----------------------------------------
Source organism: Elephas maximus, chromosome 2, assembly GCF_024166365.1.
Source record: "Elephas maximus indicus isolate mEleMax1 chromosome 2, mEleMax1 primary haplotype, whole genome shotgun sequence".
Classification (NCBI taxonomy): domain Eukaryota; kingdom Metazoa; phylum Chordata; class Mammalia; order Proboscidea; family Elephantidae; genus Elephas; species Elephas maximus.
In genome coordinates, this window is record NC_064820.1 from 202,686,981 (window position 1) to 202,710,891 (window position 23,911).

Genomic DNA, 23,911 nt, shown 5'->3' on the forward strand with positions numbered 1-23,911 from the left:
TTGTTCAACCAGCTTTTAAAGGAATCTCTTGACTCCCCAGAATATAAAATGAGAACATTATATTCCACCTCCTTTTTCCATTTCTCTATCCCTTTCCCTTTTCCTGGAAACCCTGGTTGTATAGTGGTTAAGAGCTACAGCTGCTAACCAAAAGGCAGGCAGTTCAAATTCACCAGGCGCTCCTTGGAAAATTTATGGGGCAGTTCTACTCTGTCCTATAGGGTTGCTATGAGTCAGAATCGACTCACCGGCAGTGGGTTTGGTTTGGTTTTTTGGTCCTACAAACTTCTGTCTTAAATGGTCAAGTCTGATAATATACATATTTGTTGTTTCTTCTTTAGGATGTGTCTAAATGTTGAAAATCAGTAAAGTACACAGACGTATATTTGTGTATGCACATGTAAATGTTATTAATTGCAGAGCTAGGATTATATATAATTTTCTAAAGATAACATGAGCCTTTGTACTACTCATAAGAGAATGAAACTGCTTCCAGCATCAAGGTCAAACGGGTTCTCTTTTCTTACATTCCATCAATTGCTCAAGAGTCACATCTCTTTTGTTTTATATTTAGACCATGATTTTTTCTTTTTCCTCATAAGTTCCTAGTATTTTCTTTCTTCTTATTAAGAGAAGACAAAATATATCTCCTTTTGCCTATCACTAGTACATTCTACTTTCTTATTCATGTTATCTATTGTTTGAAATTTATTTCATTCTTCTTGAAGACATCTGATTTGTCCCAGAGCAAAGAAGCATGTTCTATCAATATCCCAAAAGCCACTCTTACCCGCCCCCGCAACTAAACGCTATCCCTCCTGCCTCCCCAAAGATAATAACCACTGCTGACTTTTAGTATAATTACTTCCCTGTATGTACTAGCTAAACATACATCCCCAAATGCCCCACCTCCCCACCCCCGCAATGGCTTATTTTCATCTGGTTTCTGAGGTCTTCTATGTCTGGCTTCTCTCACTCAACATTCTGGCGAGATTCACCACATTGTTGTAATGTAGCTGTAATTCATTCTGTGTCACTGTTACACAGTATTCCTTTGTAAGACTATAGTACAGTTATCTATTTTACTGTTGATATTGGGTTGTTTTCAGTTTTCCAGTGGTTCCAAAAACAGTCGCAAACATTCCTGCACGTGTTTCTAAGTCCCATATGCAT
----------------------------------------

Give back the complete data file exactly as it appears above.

Source organism: Elephas maximus, chromosome 2, assembly GCF_024166365.1.
Source record: "Elephas maximus indicus isolate mEleMax1 chromosome 2, mEleMax1 primary haplotype, whole genome shotgun sequence".
Classification (NCBI taxonomy): domain Eukaryota; kingdom Metazoa; phylum Chordata; class Mammalia; order Proboscidea; family Elephantidae; genus Elephas; species Elephas maximus.
In genome coordinates, this window is record NC_064820.1 from 202,686,981 (window position 1) to 202,710,891 (window position 23,911).

Genomic DNA, 23,911 nt, shown 5'->3' on the forward strand with positions numbered 1-23,911 from the left:
TTGTTCAACCAGCTTTTAAAGGAATCTCTTGACTCCCCAGAATATAAAATGAGAACATTATATTCCACCTCCTTTTTCCATTTCTCTATCCCTTTCCCTTTTCCTGGAAACCCTGGTTGTATAGTGGTTAAGAGCTACAGCTGCTAACCAAAAGGCAGGCAGTTCAAATTCACCAGGCGCTCCTTGGAAAATTTATGGGGCAGTTCTACTCTGTCCTATAGGGTTGCTATGAGTCAGAATCGACTCACCGGCAGTGGGTTTGGTTTGGTTTTTTGGTCCTACAAACTTCTGTCTTAAATGGTCAAGTCTGATAATATACATATTTGTTGTTTCTTCTTTAGGATGTGTCTAAATGTTGAAAATCAGTAAAGTACACAGACGTATATTTGTGTATGCACATGTAAATGTTATTAATTGCAGAGCTAGGATTATATATAATTTTCTAAAGATAACATGAGCCTTTGTACTACTCATAAGAGAATGAAACTGCTTCCAGCATCAAGGTCAAACGGGTTCTCTTTTCTTACATTCCATCAATTGCTCAAGAGTCACATCTCTTTTGTTTTATATTTAGACCATGATTTTTTCTTTTTCCTCATAAGTTCCTAGTATTTTCTTTCTTCTTATTAAGAGAAGACAAAATATATCTCCTTTTGCCTATCACTAGTACATTCTACTTTCTTATTCATGTTATCTATTGTTTGAAATTTATTTCATTCTTCTTGAAGACATCTGATTTGTCCCAGAGCAAAGAAGCATGTTCTATCAATATCCCAAAAGCCACTCTTACCCGCCCCCGCAACTAAACGCTATCCCTCCTGCCTCCCCAAAGATAATAACCACTGCTGACTTTTAGTATAATTACTTCCCTGTATGTACTAGCTAAACATACATCCCCAAATGCCCCACCTCCCCACCCCCGCAATGGCTTATTTTCATCTGGTTTCTGAGGTCTTCTATGTCTGGCTTCTCTCACTCAACATTCTGGCGAGATTCACCACATTGTTGTAATGTAGCTGTAATTCATTCTGTGTCACTGTTACACAGTATTCCTTTGTAAGACTATAGTACAGTTATCTATTTTACTGTTGATATTGGGTTGTTTTCAGTTTTCCAGTGGTTCCAAAAACAGTCGCAAACATTCCTGCACGTGTTTCTAAGTCCCATATGCAT